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Posted on Wed, Jan 4, 2012 : 1:46 p.m.

Reasons to garden: You might find some surprises

By Jim and Janice Leach

According to the BBC, a woman in Sweden recently found the wedding ring that she lost 16 years ago on a carrot growing in her garden. The ring, which she designed herself, went missing from her kitchen in 1995, when she removed it to do Christmas baking.

She’d long given up hope of finding it again. She was pulling up carrots when she noticed the gold band wrapped around a small carrot. How fabulous is that?

My discoveries haven’t been momentous but are still exciting to me. In 1982, the first year we gardened in Ann Arbor, I found a small Yoda figurine when double-digging the vegetable bed.

We continue to find interesting objects in our garden. Even now, we find interesting bits and pieces — mostly broken glass — every season. We cannot count on finding things in garden, but the discoveries keep things interesting.

What’s the best thing you’ve found in the garden?

Janice and Jim Leach tend a backyard plot in downtown Ann Arbor, where they try to grow as many vegetables and other plants as possible. For the last four years, they've published gardening tips, photos and stories at their 20 minute Garden website.


Rork Kuick

Fri, Jan 6, 2012 : 1:45 p.m.

I find lots of small things I lost 18 months before when using the results of my compost pile, but also got tiny kids toys from the dirt itself at the beginning. Mostly I wanted to note: I am honored to get milk snakes (Eastern milk snake) every year. They put a cluster of eggs in a predictable place in my compost pile, which is mostly about 10 cubic yards of leaves. I find a group of maybe 20-30 eggs stuck together in a mass about the size of a grapefruit, and relocate it when I turn the pile over, to a place I think will be similar to where it was originally - not a place that will get super hot from composting. Most years I get baby snakes, and they hang around the pile for a few weeks. Oddly, I've only ever seen them once outside of my own yard, and I get out allot. They will coil and shake their tails, which I figure is to mimic rattlers. I do worry they eat my frogs, toads, salamanders, and other snakes, but since they seem rare, I continue to give them a bit of a hand. I occasionally get startled when moving compost if a big one ends up in the pitchfork of leaves, but so far have managed to never harm one, perhaps partly cause around June I am expecting them.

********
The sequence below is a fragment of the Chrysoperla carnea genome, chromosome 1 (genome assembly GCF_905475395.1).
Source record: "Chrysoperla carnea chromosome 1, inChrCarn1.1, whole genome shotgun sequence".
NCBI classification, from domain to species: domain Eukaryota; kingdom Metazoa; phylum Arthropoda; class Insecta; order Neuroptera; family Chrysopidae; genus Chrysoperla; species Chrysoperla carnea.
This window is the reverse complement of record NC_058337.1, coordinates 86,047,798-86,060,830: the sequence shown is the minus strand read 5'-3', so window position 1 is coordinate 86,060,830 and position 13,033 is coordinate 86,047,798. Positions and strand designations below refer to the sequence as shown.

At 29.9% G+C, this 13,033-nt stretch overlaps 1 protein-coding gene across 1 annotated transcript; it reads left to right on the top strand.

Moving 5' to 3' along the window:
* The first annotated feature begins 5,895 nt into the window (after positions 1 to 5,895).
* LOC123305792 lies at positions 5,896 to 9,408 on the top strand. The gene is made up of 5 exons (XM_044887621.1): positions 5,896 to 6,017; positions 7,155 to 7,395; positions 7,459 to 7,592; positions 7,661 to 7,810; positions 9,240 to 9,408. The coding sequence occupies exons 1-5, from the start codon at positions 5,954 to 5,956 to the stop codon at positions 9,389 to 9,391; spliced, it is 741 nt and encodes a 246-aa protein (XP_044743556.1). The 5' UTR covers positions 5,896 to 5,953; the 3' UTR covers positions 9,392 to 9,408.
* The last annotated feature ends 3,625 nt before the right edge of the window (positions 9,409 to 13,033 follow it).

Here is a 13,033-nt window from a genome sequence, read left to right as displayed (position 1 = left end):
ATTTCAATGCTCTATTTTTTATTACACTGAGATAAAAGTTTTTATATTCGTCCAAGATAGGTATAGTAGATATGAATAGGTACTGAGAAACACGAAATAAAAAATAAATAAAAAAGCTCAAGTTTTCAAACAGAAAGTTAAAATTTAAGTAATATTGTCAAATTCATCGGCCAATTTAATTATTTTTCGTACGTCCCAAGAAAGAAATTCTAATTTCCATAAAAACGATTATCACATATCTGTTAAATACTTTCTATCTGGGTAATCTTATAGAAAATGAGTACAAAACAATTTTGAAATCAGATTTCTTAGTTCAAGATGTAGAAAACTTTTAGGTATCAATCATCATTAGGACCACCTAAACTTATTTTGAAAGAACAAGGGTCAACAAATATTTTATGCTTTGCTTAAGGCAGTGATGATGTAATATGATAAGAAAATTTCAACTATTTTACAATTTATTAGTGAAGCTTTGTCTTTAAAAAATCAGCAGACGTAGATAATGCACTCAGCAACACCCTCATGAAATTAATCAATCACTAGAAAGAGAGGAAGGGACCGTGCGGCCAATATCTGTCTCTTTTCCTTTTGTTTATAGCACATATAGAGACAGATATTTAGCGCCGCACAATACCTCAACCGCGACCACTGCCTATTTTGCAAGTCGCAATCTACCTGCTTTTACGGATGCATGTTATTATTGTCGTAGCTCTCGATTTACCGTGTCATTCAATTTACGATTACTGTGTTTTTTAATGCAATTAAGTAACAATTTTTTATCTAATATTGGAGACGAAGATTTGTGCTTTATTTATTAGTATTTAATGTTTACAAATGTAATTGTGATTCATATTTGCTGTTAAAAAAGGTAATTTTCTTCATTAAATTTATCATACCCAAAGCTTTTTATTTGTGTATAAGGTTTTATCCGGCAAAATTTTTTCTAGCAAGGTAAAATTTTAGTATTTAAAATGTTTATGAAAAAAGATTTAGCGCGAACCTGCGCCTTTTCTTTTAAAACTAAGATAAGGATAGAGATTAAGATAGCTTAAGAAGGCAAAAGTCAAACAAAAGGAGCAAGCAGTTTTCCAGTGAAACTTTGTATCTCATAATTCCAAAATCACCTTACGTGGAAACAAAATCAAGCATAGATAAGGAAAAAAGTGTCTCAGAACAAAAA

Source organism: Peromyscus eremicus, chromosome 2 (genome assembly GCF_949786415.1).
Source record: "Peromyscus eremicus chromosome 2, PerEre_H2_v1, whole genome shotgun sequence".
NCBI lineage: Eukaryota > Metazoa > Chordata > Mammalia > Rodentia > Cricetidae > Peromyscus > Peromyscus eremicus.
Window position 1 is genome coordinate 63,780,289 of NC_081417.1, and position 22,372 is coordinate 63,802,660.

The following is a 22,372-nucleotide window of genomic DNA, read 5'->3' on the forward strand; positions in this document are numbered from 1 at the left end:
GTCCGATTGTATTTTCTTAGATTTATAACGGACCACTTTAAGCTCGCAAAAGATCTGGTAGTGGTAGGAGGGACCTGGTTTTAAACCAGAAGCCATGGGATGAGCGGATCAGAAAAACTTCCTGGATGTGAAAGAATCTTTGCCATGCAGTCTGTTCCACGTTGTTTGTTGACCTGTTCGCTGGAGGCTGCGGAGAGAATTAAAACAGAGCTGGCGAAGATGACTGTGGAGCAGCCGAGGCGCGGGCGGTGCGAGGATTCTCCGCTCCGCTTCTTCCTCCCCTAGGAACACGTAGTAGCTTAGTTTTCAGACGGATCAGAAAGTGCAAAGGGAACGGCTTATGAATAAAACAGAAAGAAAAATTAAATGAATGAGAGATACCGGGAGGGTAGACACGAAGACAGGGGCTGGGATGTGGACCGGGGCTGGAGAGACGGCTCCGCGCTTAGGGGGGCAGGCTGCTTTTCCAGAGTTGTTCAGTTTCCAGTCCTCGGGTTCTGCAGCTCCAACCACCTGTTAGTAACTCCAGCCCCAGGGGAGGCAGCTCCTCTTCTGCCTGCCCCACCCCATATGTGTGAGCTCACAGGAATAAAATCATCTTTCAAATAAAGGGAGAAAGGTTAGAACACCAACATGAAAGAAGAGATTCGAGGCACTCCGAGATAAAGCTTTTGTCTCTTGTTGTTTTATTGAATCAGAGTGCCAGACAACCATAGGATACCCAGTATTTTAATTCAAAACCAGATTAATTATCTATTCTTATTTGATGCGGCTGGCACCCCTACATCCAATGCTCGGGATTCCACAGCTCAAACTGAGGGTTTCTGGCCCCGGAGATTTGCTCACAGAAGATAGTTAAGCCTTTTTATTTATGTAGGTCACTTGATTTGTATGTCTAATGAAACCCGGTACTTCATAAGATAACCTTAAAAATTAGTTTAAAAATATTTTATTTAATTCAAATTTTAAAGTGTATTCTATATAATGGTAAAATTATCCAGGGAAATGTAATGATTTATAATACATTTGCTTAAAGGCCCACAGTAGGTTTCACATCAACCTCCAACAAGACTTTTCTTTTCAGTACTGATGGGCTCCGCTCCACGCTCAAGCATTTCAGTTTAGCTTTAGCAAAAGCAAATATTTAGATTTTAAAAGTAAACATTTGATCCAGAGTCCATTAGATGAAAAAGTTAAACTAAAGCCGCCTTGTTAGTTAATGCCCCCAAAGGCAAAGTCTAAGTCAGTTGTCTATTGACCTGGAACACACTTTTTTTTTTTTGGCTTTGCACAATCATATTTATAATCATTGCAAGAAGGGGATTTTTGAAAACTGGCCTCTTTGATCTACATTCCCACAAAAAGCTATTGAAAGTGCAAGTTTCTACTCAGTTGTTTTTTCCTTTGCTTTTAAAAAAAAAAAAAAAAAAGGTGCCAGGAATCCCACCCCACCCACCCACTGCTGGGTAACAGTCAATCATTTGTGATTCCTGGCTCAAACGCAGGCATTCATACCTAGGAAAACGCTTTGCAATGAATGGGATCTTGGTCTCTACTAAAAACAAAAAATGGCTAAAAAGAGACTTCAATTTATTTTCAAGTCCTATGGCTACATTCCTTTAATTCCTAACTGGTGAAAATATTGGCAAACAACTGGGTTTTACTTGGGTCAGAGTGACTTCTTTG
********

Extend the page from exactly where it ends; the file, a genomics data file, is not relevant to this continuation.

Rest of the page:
Thu, Jan 5, 2012 : 7:12 p.m.

I came across a Milk Snake resting in the straw I used to mulch my vegetable garden. It was beautiful!

Sarah Rigg

Thu, Jan 5, 2012 : 2:34 p.m.

A fancy fork, a spoon, a toy car, glittery beads, tiny action figures. Evidently, somebody with small children once lived on our property. :)